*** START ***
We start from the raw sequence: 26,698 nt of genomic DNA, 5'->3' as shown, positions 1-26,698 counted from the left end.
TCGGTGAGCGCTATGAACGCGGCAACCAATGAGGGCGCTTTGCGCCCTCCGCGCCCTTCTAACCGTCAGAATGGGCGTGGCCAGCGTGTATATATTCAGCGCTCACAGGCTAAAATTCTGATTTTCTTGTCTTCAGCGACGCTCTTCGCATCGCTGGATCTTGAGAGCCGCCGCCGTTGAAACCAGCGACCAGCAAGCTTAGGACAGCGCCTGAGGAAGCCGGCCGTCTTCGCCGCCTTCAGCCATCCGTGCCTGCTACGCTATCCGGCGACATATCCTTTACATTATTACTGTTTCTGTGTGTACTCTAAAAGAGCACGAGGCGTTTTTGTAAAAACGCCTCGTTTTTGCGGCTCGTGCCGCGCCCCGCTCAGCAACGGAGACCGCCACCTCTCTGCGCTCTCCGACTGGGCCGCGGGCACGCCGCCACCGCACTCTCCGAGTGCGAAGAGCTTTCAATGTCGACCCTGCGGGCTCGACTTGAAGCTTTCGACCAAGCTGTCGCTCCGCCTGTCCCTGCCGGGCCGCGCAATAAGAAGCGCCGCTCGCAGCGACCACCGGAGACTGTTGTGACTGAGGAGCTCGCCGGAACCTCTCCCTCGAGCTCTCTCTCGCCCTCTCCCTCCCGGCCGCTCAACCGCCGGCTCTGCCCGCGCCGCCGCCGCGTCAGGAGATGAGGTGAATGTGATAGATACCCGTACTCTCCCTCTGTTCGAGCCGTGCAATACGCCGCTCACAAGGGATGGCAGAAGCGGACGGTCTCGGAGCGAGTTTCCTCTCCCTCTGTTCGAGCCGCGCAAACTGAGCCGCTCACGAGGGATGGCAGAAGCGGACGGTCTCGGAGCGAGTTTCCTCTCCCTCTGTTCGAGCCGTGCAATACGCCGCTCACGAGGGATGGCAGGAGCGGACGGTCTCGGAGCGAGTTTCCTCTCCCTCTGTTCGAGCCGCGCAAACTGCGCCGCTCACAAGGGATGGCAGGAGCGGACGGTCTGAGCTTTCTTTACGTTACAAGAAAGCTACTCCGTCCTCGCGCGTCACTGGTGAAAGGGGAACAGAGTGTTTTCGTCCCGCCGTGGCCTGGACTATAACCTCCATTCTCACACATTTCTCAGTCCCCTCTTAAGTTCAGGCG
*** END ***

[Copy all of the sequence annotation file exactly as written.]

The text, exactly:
We start from the raw sequence: 26,698 nt of genomic DNA, 5'->3' as shown, positions 1-26,698 counted from the left end.
TCGGTGAGCGCTATGAACGCGGCAACCAATGAGGGCGCTTTGCGCCCTCCGCGCCCTTCTAACCGTCAGAATGGGCGTGGCCAGCGTGTATATATTCAGCGCTCACAGGCTAAAATTCTGATTTTCTTGTCTTCAGCGACGCTCTTCGCATCGCTGGATCTTGAGAGCCGCCGCCGTTGAAACCAGCGACCAGCAAGCTTAGGACAGCGCCTGAGGAAGCCGGCCGTCTTCGCCGCCTTCAGCCATCCGTGCCTGCTACGCTATCCGGCGACATATCCTTTACATTATTACTGTTTCTGTGTGTACTCTAAAAGAGCACGAGGCGTTTTTGTAAAAACGCCTCGTTTTTGCGGCTCGTGCCGCGCCCCGCTCAGCAACGGAGACCGCCACCTCTCTGCGCTCTCCGACTGGGCCGCGGGCACGCCGCCACCGCACTCTCCGAGTGCGAAGAGCTTTCAATGTCGACCCTGCGGGCTCGACTTGAAGCTTTCGACCAAGCTGTCGCTCCGCCTGTCCCTGCCGGGCCGCGCAATAAGAAGCGCCGCTCGCAGCGACCACCGGAGACTGTTGTGACTGAGGAGCTCGCCGGAACCTCTCCCTCGAGCTCTCTCTCGCCCTCTCCCTCCCGGCCGCTCAACCGCCGGCTCTGCCCGCGCCGCCGCCGCGTCAGGAGATGAGGTGAATGTGATAGATACCCGTACTCTCCCTCTGTTCGAGCCGTGCAATACGCCGCTCACAAGGGATGGCAGAAGCGGACGGTCTCGGAGCGAGTTTCCTCTCCCTCTGTTCGAGCCGCGCAAACTGAGCCGCTCACGAGGGATGGCAGAAGCGGACGGTCTCGGAGCGAGTTTCCTCTCCCTCTGTTCGAGCCGTGCAATACGCCGCTCACGAGGGATGGCAGGAGCGGACGGTCTCGGAGCGAGTTTCCTCTCCCTCTGTTCGAGCCGCGCAAACTGCGCCGCTCACAAGGGATGGCAGGAGCGGACGGTCTGAGCTTTCTTTACGTTACAAGAAAGCTACTCCGTCCTCGCGCGTCACTGGTGAAAGGGGAACAGAGTGTTTTCGTCCCGCCGTGGCCTGGACTATAACCTCCATTCTCACACATTTCTCAGTCCCCTCTTAAGTTCAGGCG